Payment protection insurance is available on credit cards and loans
Consumers risk being "tricked" into buying payment protection insurance (PPI) when taking out a loan, according to consumer organisation Which?.
When Which? staff contacted 41 loan providers for quotes, 24 automatically included the cost of PPI insurance.
PPI is designed to help people repay loans, mortgages or credit card debt if they fall ill or lose their jobs.
The Competition Commission is studying PPI after accusations that it is expensive and prone to mis-selling.
The Competition Commission decision to investigate the £5bn industry followed a referral from the Office of Fair Trading (OFT).
During a year-long market study the OFT highlighted several market failings, including:
- Consumers do not shop around for the best deal on PPI The complex nature of PPI makes comparison between different policies difficult Consumers in some cases assumed, were told or were given the impression that taking out PPI would help the application for credit.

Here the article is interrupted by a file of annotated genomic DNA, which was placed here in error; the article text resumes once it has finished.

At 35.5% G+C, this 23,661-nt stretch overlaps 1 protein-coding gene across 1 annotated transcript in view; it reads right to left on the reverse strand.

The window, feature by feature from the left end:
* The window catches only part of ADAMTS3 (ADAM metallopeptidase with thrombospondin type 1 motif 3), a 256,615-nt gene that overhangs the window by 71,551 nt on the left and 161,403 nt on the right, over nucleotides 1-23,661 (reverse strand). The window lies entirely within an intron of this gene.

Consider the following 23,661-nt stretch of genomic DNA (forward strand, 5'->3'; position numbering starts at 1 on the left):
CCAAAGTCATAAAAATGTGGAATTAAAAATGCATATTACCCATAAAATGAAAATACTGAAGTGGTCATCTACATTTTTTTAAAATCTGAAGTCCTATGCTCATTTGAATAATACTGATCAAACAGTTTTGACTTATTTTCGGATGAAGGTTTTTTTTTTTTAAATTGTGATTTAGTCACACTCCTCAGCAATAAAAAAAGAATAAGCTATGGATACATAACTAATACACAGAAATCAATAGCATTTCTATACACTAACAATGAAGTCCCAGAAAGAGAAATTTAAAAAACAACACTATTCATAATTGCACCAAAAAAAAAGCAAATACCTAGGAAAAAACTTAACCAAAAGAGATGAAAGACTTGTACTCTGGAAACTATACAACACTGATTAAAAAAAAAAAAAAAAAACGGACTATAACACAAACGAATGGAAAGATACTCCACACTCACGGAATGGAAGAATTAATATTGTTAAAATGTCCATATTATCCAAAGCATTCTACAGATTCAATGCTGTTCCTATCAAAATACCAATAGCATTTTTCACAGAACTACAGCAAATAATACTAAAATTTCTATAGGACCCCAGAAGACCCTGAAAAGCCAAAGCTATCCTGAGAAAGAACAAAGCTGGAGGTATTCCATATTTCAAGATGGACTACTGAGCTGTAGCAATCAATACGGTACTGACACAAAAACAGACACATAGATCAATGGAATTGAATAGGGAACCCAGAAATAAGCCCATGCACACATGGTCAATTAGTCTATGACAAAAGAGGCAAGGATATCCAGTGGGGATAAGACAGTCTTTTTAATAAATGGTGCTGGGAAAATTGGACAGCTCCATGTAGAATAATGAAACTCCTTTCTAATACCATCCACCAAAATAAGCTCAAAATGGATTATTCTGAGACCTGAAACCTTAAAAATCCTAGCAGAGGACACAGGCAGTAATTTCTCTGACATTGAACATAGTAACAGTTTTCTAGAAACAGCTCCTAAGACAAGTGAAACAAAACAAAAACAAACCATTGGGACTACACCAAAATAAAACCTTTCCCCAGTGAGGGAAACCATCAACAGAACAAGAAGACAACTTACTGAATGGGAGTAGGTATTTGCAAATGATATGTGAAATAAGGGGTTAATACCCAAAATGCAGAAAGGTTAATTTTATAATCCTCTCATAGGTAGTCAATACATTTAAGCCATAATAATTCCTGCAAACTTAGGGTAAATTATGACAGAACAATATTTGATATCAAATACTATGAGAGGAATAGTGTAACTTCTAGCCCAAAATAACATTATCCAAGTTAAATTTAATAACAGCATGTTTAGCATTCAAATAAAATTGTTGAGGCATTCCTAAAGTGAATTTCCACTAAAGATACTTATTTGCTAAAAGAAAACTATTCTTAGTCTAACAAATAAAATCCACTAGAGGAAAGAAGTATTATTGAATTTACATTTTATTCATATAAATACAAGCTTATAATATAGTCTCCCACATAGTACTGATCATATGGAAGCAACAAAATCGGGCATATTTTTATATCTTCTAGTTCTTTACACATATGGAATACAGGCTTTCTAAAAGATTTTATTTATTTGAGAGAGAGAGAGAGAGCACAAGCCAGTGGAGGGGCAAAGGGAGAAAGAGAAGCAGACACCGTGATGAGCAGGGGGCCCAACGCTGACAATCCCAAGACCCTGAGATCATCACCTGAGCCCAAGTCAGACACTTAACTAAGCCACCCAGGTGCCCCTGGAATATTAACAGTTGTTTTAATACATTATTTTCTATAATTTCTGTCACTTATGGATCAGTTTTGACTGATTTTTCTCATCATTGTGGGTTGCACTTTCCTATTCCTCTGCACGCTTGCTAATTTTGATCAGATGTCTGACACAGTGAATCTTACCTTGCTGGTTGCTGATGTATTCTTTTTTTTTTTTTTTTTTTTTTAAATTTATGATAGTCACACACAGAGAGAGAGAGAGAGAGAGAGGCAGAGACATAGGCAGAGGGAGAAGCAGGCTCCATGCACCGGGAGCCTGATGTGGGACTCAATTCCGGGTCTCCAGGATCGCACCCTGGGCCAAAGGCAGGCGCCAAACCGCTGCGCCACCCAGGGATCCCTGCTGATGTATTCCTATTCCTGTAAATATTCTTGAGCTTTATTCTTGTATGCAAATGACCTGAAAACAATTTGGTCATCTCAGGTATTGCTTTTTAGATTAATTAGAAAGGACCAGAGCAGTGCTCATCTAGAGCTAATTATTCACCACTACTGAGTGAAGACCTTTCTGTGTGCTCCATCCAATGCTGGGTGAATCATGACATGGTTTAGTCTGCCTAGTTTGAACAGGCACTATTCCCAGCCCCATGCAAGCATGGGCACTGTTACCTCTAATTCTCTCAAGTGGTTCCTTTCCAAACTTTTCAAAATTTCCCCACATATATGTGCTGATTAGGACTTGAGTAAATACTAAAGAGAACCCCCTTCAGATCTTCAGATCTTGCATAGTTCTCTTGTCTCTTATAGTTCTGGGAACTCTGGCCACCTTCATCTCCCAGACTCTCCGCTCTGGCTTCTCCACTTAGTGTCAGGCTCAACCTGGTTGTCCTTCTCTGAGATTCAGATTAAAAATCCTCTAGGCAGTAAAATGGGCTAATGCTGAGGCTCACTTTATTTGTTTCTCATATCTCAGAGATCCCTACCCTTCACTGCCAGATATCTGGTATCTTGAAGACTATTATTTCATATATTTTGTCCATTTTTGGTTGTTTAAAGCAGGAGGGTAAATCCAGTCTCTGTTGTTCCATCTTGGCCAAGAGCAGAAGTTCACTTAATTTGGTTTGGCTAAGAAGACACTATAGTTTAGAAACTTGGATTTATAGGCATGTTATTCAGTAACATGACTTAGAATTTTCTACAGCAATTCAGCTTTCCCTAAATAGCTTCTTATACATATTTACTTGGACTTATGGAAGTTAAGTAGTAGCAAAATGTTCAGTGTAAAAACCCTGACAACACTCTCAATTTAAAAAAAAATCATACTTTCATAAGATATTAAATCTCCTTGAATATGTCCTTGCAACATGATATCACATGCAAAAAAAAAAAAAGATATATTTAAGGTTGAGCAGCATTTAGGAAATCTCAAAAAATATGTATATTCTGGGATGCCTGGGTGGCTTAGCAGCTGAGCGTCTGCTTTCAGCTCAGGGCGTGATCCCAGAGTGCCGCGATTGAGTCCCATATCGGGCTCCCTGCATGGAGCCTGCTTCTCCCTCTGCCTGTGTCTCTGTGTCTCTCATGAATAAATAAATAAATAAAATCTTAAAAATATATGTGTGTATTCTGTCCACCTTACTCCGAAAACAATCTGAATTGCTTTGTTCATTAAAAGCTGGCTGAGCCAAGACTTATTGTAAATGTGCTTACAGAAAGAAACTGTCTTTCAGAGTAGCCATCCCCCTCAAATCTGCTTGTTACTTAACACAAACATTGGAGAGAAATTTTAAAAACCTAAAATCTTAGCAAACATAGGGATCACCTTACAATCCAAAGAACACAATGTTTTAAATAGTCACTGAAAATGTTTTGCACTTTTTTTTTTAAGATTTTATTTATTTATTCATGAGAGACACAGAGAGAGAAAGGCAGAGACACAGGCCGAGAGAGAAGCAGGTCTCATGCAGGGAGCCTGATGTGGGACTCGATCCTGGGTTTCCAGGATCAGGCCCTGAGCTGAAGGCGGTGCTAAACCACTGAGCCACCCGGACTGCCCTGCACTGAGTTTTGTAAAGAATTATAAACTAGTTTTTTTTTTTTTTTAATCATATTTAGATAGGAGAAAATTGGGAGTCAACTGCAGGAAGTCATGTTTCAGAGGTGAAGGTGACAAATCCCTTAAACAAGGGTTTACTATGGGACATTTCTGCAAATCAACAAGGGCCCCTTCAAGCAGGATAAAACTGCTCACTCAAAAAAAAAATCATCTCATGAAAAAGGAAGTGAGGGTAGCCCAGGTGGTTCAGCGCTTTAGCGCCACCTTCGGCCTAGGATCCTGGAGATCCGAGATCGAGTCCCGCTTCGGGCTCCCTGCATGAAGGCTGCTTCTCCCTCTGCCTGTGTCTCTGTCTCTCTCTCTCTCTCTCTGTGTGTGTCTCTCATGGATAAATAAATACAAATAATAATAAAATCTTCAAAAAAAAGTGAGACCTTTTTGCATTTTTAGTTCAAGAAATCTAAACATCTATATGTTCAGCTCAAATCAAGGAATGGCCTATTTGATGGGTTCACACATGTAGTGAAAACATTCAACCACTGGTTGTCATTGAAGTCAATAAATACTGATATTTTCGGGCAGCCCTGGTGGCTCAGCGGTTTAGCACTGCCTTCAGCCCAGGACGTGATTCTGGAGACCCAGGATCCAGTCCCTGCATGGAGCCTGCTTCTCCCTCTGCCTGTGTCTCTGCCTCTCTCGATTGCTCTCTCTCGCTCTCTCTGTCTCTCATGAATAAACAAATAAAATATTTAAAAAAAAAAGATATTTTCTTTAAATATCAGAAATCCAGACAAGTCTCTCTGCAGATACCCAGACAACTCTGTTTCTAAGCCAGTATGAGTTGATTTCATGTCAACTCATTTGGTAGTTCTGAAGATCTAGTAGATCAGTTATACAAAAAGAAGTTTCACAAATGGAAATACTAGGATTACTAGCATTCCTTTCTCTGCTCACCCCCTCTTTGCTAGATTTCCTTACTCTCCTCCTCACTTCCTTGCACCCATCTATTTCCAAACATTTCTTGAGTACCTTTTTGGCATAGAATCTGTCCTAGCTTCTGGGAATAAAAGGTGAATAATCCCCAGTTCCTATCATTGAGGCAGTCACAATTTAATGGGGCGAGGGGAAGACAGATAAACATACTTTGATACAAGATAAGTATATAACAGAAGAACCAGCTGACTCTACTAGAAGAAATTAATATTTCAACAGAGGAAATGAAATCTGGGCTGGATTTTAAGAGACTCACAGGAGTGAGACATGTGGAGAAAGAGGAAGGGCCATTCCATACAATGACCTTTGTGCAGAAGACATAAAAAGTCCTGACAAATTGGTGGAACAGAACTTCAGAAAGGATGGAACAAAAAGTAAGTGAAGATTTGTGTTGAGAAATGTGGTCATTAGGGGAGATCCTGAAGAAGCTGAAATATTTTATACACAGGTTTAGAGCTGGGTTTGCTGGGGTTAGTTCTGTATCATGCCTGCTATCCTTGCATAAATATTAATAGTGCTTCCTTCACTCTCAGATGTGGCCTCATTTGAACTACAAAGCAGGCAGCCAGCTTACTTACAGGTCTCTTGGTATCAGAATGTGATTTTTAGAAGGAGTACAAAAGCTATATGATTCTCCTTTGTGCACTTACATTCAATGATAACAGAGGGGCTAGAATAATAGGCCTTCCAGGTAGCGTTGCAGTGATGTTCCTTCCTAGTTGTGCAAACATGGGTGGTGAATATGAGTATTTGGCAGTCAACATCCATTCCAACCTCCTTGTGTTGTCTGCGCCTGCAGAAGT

However, the OFT acknowledged that PPI could provide "worthwhile cover" for some consumers.
PPI 'not always suitable'
Including the cost of PPI in a loan quote does not contravene any consumer law or banking industry protocol.
However, the Which? "mystery shopper" exercise highlights concerns that some loan customers could become confused when being quoted.
Which? spokesman Martyn Hocking said that people could see PPI as compulsory.
"PPI is not always suitable, yet our research shows that lenders are still extremely keen to sell it to us," Mr Hocking said.
"By adding PPI to loan quotes automatically, people could be tricked into buying it regardless of whether they need it or not."